I’ve harped on beneficiary arrangements in the past, but recently I’ve seen two more messes, and I want to re-emphasize what you need to watch out for.
It is incredible to me. Someone will spend their entire life working to build up some savings. They care for it, nurture it, and watch it grow. But when it comes to deciding who will get the money – the decision lasts about five seconds.
Mary opens are IRA containing $500,000 of hard-fought savings. She agonizes about how to invest it correctly. She interviews several financial planners. She works hard on a plan that will allow her to live a secure retirement.
When it comes to naming a beneficiary it looks something like this:
Advisor: “So who do you want this money to go to when you pass away?”
Mary: “I don’t know, I guess my husband first and then split it between the three kids.”
That’s it. Thousands of hours creating her life savings. Five seconds determining who gets the financial efforts of her entire life.
Let’s look at some real stories (obviously names and details are changed).
Bill owns a turnip farm in Wisconsin. He worked the farm his entire life. Through acquiring adjacent acreage he was able to buy up nearly a thousand acres of land in order to increase his turnip empire. While the property was worth nearly a million dollars, Bill would never dream of selling- he made a $50,000 turnip profit each year.
What would happen to the farm if he were to pass? His will dictated that his wife would get the property, and next up were the two sons who would share 50/50.
Bill passes away. Mom gets the farm. She wasn’t really sure what to do- as her husband handled the demanding and complex turnip industry.
Suddenly there is some strife in the family. Son #1 is a responsible parent of two and son #2 loves to spend money. Son #1 wants to keep the farm in the family and collect the profits. Son #2 want it sold immediately for a big payday.
So who is caught in the middle? Their mother. The stress it causes in the family creates rifts that might never be healed. And their mother gets stuck being the judge and jury.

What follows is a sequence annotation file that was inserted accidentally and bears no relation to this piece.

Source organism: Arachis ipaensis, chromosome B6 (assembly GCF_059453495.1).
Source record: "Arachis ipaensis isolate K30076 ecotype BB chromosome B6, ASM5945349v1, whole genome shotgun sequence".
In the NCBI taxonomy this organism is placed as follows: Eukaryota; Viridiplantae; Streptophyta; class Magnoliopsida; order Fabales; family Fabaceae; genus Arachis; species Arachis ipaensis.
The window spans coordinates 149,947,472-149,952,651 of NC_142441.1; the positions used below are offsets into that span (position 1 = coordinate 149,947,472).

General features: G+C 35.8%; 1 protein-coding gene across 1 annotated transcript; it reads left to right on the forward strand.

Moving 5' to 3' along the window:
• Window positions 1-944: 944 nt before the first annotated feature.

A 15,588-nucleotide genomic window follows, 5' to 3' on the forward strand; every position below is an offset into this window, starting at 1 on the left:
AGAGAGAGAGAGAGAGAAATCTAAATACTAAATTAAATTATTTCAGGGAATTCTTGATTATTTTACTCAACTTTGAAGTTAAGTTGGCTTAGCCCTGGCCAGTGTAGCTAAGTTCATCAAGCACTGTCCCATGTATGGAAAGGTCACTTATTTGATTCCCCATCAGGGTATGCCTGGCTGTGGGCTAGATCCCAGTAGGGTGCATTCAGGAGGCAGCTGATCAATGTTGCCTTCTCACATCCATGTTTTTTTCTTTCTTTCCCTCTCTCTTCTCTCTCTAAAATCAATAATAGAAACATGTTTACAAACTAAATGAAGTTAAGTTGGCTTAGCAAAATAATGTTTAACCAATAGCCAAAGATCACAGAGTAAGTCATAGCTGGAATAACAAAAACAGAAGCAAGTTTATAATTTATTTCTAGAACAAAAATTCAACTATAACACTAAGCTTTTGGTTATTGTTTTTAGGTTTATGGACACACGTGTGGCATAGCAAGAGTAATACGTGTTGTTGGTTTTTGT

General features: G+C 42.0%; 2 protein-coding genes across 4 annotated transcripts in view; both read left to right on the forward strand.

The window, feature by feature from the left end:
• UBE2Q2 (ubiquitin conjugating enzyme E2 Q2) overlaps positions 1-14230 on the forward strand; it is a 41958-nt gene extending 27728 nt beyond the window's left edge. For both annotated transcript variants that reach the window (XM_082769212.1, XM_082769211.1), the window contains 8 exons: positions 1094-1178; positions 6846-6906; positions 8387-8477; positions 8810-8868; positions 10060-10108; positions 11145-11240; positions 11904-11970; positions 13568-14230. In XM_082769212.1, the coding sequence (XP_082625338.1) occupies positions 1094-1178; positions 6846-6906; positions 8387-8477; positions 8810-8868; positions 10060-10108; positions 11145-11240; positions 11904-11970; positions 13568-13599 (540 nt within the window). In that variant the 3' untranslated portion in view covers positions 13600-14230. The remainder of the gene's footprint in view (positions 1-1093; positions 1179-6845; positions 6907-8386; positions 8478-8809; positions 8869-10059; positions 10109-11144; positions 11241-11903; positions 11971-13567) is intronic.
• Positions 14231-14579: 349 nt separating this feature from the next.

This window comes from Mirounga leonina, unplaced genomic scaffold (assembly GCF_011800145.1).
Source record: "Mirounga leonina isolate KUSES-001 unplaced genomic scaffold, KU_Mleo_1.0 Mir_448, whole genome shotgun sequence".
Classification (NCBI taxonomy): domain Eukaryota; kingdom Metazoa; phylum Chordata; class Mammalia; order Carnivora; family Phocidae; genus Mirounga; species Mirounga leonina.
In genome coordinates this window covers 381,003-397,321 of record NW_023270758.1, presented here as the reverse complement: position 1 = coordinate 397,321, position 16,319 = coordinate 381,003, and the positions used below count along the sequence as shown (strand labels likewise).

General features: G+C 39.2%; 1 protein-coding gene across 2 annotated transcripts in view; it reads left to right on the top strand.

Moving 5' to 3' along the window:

A widow dies suddenly from a heart attack. In her later years, she became very close to two specific nieces. With no kids of her own, she began to think that maybe it would be best if they received the bulk of the money. They were almost like the daughters to her. It made her feel warm inside to know that all of her hard work could help make her beloved nieces’ lives easier.
Nobody even plans on dying suddenly. At her death, her IRA beneficiary arrangements were examined. The instructions hadn’t been changed in fifteen years. Half the money went to a local political party and the other half was split among ten extended family members. Most of whom she hadn’t spoken to in years.
Mr. and Mrs. Smith named each other as the primary beneficiaries on their retirement accounts. Several years later Mrs. Smith passed away. After a few years, Mr. Smith began dating again and eventually married. Mr. Smith just defaulted to his new wife as beneficiary on his accounts. He just didn’t think about it at the time. He was too in love.
Mr. Smith passed away ten years later. The new wife got all of Mrs. Smith’s money even with several kids and grandkids in the picture.
The parents of two daughters pass away. On their beneficiary documents, 100% of the money was to go to daughter #1. Why? Daughter #2 was terrible with money and according to Mom, “She would spend it in less than a year.”
Her parent’s idea was that daughter #1 could give daughter #2 money slowly, over time. This way daughter #2 wouldn’t blow the money.
This is a terrible idea. The reasons are obvious. At Thanksgiving, one daughter threw a turkey leg at the other. Would you like it if your sibling could decide when you can get your inheritance? As an aside, a trust could easily fix this situation.
Lastly, I wanted to share an email I received recently from a client. She gave me permission to share and I hope it reinforces my entire retirement philosophy.
I hope you are doing well in the middle of these crazy times.
I’m writing you with a question but first I wanted to thank you for the wonderful advice you gave me to spend and enjoy the money that I have. You’ll be happy to know, I took your advice to heart. After Bob passed away in March of 2019, I decided I would travel somewhere each month. Between April 2019 and April 2020 I traveled to Paris, Copenhagen, Amsterdam, the Maldives, Dubai, California, Texas, New Mexico, Illinois, Michigan, and various places in Florida.
Then things came to a halt with the pandemic. Then for me everything changed drastically when I suffered a compression fracture in my back this summer followed by a diagnosis of multiple myeloma, a cancer of the plasma cells. Needless to say, my life has been turned upside down.
I’m going through treatment now and the doctors at Moffitt say the prognosis is good and people can now live decades with this cancer. I’m so thankful that I followed your advice and enjoyed my money because you never know when life will throw you a curveball.
So, thank you!